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Can emerging markets make room for electric buses?

AUTOMOTIVE MEGATRENDS INDIA 2015: experts discuss the viability of electrifying the bus segment

Is the electrification of the bus segment viable for emerging markets like India? If so, how can the industry go about implementing a change from diesel-based powertrains to those that run off the grid?

Growing urbanisation coupled with legislative requirements is driving the demand for innovation in India’s bus segment. At Automotive Megatrends India 2015, several experts suggested electrification holds promise for the country’s public transport industry.

“One of the big trends, active both globally and in India, is to find sustainable solutions. Electrification could play a key role here, and help solve many of the issues that the transportation industry must address. I believe it could be a sufficient solution to many emerging markets,” said Per Aleby, Director Buses & Coaches, Scania.

Scania will test electric buses that use overhead charging in a European project during January 2016
Scania will test electric buses that use overhead charging in a European project during January 2016

A Ramasubramanian, President, Asia Motor Works Limited, echoed this view, adding: “The tech for buses is going to improve. In India’s cities, problems surrounding transportation, like congestion and emissions, can’t be solved through the passenger vehicle segment alone. I think buses equipped with the latest technologies and powertrain solutions will play a big role in smart cities.”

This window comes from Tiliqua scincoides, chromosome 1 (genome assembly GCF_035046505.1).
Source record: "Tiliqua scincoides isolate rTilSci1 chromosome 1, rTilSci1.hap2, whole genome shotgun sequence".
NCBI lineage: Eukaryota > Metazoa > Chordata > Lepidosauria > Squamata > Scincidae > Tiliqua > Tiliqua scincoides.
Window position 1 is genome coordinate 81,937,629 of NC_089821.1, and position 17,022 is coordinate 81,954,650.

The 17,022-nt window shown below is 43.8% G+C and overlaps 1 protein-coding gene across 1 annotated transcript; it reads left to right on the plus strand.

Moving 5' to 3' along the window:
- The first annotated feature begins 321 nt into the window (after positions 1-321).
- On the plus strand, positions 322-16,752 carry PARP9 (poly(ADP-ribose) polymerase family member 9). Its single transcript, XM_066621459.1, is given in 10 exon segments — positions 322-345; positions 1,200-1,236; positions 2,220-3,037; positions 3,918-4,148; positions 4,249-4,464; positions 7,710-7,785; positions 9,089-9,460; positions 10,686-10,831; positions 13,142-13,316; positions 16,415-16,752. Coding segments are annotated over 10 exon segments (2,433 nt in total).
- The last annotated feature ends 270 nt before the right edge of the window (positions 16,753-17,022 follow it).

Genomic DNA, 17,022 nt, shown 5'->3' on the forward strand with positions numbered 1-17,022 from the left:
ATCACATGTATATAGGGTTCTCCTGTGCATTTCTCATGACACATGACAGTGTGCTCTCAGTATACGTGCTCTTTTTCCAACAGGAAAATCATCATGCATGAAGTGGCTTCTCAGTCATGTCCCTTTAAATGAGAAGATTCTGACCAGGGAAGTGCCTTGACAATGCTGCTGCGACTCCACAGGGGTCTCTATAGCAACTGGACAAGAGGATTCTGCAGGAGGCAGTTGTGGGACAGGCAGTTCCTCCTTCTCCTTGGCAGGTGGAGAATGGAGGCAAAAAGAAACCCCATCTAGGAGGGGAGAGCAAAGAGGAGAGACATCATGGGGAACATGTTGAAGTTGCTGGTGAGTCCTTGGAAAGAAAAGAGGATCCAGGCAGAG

India’s commercial vehicle (CV) sector, including the bus segment, is currently dominated by diesel engines. “They are flexible, but there is the issue of emissions and high total cost of ownership (TCO),” observed Michail Voigt, Sales Manager, Siemens. “Tomorrow’s bus could be a battery-based electric one, with a small genset or small fuel cell. Again the flexibility is there, and the local emissions are drastically reduced. Furthermore, TCO is much lower. Therefore, electrification offers a promising opportunity for the future of the bus segment.”

Despite the positive predictions for electric bus uptake, Aleby stresses the need to look at the emissions produced when powering the grid. “About 70% of India’s electricity on the grid is produced by burning fossil fuels like coal,” he told Automotive World. “There is a huge need for improvements to be made in the whole system surrounding electrification, not just in vehicle development.”

He continues, “The Indian bus market is huge, around twice the size as the European one. There is a massive need for public transport, driven by growing urbanisation, and I don’t think it can be met by adding more two wheelers. We really need more sustainable public transport, which is environmentally friendly.”

To meet the high demand, Aleby believes that buses are the “most cost-effective and quick solution.” He firmly believes that this, alongside a growing awareness of emissions produced by public transport, will make the electrification of India’s buses an increasingly enticing prospect.

Michael Nash

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